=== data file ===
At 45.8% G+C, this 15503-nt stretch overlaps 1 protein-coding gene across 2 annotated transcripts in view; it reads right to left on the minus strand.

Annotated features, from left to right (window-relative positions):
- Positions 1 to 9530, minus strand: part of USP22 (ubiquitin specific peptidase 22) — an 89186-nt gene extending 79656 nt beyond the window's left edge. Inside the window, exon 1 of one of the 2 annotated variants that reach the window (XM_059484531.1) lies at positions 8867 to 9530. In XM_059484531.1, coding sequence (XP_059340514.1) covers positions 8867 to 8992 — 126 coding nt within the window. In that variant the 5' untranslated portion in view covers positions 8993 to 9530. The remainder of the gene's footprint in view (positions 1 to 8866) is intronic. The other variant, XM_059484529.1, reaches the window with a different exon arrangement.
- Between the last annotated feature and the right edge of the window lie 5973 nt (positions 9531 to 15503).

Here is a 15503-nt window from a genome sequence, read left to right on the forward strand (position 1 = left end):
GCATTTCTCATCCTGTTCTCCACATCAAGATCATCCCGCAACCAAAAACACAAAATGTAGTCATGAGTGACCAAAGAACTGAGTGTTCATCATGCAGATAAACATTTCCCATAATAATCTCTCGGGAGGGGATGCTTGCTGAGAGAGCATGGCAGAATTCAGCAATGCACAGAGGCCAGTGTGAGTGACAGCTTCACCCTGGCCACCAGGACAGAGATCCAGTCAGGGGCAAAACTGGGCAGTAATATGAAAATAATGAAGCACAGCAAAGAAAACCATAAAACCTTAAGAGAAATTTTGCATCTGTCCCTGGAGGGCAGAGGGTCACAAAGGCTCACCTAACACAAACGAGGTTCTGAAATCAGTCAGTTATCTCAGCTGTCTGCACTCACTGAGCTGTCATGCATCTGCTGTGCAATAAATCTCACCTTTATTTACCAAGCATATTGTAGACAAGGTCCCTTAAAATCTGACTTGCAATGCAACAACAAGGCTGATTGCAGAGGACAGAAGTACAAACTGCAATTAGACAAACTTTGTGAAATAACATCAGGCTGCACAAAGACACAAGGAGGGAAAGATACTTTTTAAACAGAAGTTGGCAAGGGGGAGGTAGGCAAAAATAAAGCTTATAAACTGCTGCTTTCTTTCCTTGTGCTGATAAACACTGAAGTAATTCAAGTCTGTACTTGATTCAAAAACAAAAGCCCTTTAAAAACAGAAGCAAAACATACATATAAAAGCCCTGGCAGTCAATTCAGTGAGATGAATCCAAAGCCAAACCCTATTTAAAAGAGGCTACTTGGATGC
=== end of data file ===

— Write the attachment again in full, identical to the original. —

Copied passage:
At 45.8% G+C, this 15503-nt stretch overlaps 1 protein-coding gene across 2 annotated transcripts in view; it reads right to left on the minus strand.

Annotated features, from left to right (window-relative positions):
- Positions 1 to 9530, minus strand: part of USP22 (ubiquitin specific peptidase 22) — an 89186-nt gene extending 79656 nt beyond the window's left edge. Inside the window, exon 1 of one of the 2 annotated variants that reach the window (XM_059484531.1) lies at positions 8867 to 9530. In XM_059484531.1, coding sequence (XP_059340514.1) covers positions 8867 to 8992 — 126 coding nt within the window. In that variant the 5' untranslated portion in view covers positions 8993 to 9530. The remainder of the gene's footprint in view (positions 1 to 8866) is intronic. The other variant, XM_059484529.1, reaches the window with a different exon arrangement.
- Between the last annotated feature and the right edge of the window lie 5973 nt (positions 9531 to 15503).

Here is a 15503-nt window from a genome sequence, read left to right on the forward strand (position 1 = left end):
GCATTTCTCATCCTGTTCTCCACATCAAGATCATCCCGCAACCAAAAACACAAAATGTAGTCATGAGTGACCAAAGAACTGAGTGTTCATCATGCAGATAAACATTTCCCATAATAATCTCTCGGGAGGGGATGCTTGCTGAGAGAGCATGGCAGAATTCAGCAATGCACAGAGGCCAGTGTGAGTGACAGCTTCACCCTGGCCACCAGGACAGAGATCCAGTCAGGGGCAAAACTGGGCAGTAATATGAAAATAATGAAGCACAGCAAAGAAAACCATAAAACCTTAAGAGAAATTTTGCATCTGTCCCTGGAGGGCAGAGGGTCACAAAGGCTCACCTAACACAAACGAGGTTCTGAAATCAGTCAGTTATCTCAGCTGTCTGCACTCACTGAGCTGTCATGCATCTGCTGTGCAATAAATCTCACCTTTATTTACCAAGCATATTGTAGACAAGGTCCCTTAAAATCTGACTTGCAATGCAACAACAAGGCTGATTGCAGAGGACAGAAGTACAAACTGCAATTAGACAAACTTTGTGAAATAACATCAGGCTGCACAAAGACACAAGGAGGGAAAGATACTTTTTAAACAGAAGTTGGCAAGGGGGAGGTAGGCAAAAATAAAGCTTATAAACTGCTGCTTTCTTTCCTTGTGCTGATAAACACTGAAGTAATTCAAGTCTGTACTTGATTCAAAAACAAAAGCCCTTTAAAAACAGAAGCAAAACATACATATAAAAGCCCTGGCAGTCAATTCAGTGAGATGAATCCAAAGCCAAACCCTATTTAAAAGAGGCTACTTGGATGC